Both Abbas’s spokesmen say no deal yet to restart talks

Contradicting Kerry, Ramallah says path to negotiations not cleared, insists basis for discussions must be pre-1967 lines

Palestinians demonstrate in front of the Palestine Liberation Organization offices in the West Bank city of Ramallah, on July 15, as they protest against secret meetings between officials from the PLO and Israel. (photo credit: Issam Rimawi/FLASH90)
Palestinians demonstrate in front of the Palestine Liberation Organization offices in the West Bank city of Ramallah, on July 15, as they protest against secret meetings between officials from the PLO and Israel. (photo credit: Issam Rimawi/FLASH90)

A senior Palestinian official said the path to formal negotiations with Israel is still blocked, adding his voice to those of a number of other Palestinian leaders denying that agreement has been reached for US-brokered peace talks to resume.

Contradicting Secretary of State John Kerry, spokesman Nabil Abu Rudeineh said in a statement late Sunday that Palestinian President Mahmoud Abbas agreed to send a delegate to Washington merely to continue lower-level preliminary talks with an Israeli counterpart about the terms for negotiations.

A second Abbas spokesman, Yasser Abed Rabbo, had made similar comments earlier Sunday. Abu Rudeineh and Abed Rabbo are the only Palestinian officials authorized to speak on the matter.

Unnamed American sources quoted in the Israeli media on Monday, however, indicated that the talks would indeed resume shortly — “no later than August 4,” according to a report in Yedioth Ahronoth. At the start of the first session, this report said, Kerry would read out his proposal “for solving the Israeli-Palestinian conflict” and specify the pre-67 lines as the basis for negotiation on Palestinian statehood. Kerry, it said, would also note that land swaps based on the pre-67 lines would be on a one-for-one ratio. In other words, any adjustment to the pre-67 lines enabling Israel to expand sovereignty into the West Bank would be offset by an equivalent-sized Israeli territorial concession to the Palestinians from Israeli sovereign territory.

In Amman on Friday, Kerry announced that “We have reached an agreement that establishes a basis for resuming negotiations,” and that he was looking forward “to seeing my friends from this region in Washington next week” or shortly after. He specified that top Palestinian negotiator Saeb Erekat, Justice Minister Tzipi Livni and Netanyahu’s envoy Isaac Molho would come to the US to restart the talks.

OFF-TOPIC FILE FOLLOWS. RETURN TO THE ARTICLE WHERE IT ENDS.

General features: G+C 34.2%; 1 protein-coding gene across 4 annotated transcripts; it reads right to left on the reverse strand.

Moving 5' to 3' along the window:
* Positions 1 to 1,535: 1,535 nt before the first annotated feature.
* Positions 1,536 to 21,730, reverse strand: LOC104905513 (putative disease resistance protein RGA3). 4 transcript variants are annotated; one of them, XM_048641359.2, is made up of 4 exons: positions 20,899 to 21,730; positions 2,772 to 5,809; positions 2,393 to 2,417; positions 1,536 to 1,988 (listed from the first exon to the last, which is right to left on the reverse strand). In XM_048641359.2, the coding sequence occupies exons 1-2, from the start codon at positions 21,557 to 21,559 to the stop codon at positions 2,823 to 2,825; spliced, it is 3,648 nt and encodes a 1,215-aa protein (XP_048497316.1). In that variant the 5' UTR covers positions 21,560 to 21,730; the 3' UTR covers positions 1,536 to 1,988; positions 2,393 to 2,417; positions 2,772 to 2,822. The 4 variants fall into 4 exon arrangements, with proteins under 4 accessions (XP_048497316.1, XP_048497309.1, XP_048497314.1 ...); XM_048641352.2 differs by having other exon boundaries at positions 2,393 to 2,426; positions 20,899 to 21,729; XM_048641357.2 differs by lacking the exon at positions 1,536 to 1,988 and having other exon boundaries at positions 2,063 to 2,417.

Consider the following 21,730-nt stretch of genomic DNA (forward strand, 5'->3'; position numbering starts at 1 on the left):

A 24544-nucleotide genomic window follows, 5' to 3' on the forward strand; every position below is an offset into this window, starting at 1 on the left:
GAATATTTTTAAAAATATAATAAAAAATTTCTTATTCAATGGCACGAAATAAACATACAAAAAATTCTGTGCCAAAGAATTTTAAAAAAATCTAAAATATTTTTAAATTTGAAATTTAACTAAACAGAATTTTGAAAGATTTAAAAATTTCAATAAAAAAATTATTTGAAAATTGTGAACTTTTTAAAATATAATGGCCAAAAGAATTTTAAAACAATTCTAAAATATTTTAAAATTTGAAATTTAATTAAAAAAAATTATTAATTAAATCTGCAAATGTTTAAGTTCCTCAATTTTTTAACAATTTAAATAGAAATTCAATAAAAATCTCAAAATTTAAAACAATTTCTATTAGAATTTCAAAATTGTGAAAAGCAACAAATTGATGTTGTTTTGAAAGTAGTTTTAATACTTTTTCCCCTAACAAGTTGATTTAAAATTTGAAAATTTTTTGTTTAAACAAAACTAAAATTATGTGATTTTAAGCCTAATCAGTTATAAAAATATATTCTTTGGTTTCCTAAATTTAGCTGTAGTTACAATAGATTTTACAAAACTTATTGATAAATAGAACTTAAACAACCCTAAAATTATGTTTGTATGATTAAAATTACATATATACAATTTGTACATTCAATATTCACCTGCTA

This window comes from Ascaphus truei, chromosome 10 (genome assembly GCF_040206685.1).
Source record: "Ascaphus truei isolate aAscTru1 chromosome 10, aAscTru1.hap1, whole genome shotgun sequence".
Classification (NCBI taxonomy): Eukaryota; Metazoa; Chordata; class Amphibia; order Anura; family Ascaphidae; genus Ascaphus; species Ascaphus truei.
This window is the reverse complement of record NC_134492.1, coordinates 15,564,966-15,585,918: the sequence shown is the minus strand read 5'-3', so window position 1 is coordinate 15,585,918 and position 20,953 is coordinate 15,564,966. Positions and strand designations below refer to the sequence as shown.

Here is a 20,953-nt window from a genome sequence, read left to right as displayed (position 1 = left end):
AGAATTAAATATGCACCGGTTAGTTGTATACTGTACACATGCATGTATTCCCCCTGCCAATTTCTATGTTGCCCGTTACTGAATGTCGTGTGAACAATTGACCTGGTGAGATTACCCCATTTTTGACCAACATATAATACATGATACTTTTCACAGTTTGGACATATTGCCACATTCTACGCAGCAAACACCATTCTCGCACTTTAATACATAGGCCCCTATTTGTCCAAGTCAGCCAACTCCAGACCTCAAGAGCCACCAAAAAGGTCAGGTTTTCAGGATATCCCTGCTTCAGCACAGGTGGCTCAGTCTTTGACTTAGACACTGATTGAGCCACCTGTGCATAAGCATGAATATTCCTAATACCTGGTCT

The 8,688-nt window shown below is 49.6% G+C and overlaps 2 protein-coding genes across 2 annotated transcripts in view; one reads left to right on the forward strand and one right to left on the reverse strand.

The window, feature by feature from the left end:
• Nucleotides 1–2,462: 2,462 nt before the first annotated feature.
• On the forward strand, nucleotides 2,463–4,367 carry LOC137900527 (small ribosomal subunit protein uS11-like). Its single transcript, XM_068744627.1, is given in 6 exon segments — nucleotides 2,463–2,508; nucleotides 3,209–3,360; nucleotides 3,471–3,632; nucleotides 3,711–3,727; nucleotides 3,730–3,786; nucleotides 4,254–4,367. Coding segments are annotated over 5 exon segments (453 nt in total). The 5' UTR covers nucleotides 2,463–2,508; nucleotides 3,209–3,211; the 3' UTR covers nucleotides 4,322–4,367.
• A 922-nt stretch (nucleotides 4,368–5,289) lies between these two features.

But Abu Rudeineh said for actual peace talks to resume, Israel must first accept the pre-1967 lines as a baseline for negotiations on a Palestinian state and halt settlement building — familiar Palestinian preconditions which Prime Minister Benjamin Netanyahu has consistently rejected.

Abu Rudeineh said the Washington talks are meant to “overcome the obstacles that still stand in the way of launching negotiations.”

Earlier on Sunday, senior Palestine Liberation Organization official Abed Rabbo and Fatah Central Committee member Mohammed Ishtayeh also indicated that the US was premature in announcing the resumption of peace talks, after a three-year hiatus. Netanyahu confirmed in a statement on Saturday night and again to his cabinet on Sunday that the talks were indeed to resume.

Abed Rabbo told Palestinian radio that the PA leadership was currently engaged in dialogue with the American administration, and would only announce the resumption of negotiations depending on the outcome of those talks.

He said a number of issues were still pending for talks between Israelis and Palestinians in Washington later in the week, during which a framework for negotiations would be created, he added.

According to Fatah Central Command member Abbas Zaki, speaking to Jordan’s Muslim Brotherhood newspaper As-Sabeel, the Palestinian delegation set to head for Washington later this week was not tasked with relaunching negotiations. “The visit is nothing more than consultations; it has nothing to do with launching negotiations,” he added.

All these comments, which directly contradict Kerry’s upbeat announcement of a Palestinian agreement to resume talks, reflect an atmosphere of deep Palestinian skepticism regarding the prospect of negotiations with Israel.

An op-ed Sunday in the official Palestinian daily Al-Ayyam dubbed US Secretary of State John Kerry “a master of self-deception,” claiming that both sides agreed to meet in Washington only to please the American official, knowing that nothing of substance would come of the talks.

Another Palestinian official, Fatah Central Committee member Mohammed Ishtayeh, said in a press release Sunday that negotiations could only resume following an Israeli commitment to recognize the 1967 lines as the basis for a future Palestinian state, to release prisoners, and to freeze building in the settlements.

Confusion has grown since Kerry’s announcement, with some Palestinian officials claiming Kerry gave Abbas a letter guaranteeing that the talks would be held on the basis of the pre-1967 lines, and a Western official telling The New York Times on Saturday that there would be no Israeli recognition of the 1967 lines as a basis for talks.

Israeli ministers said at the weekend that the government had held firm to its insistence on there being no preconditions for resuming the negotiations, while Abbas had given ground. According to the ministers, the talks would resume without Israel agreeing to a settlement freeze, without Israel agreeing to negotiations for a Palestinian state on the basis of the pre-1967 lines, and without there first being a release of longtime Palestinian prisoners. Still, Israel would release Palestinian prisoners — up to 350, including more than 80 pre-Oslo accords “serious” terrorists, according to some sources — in phases as the talks continued, they said.

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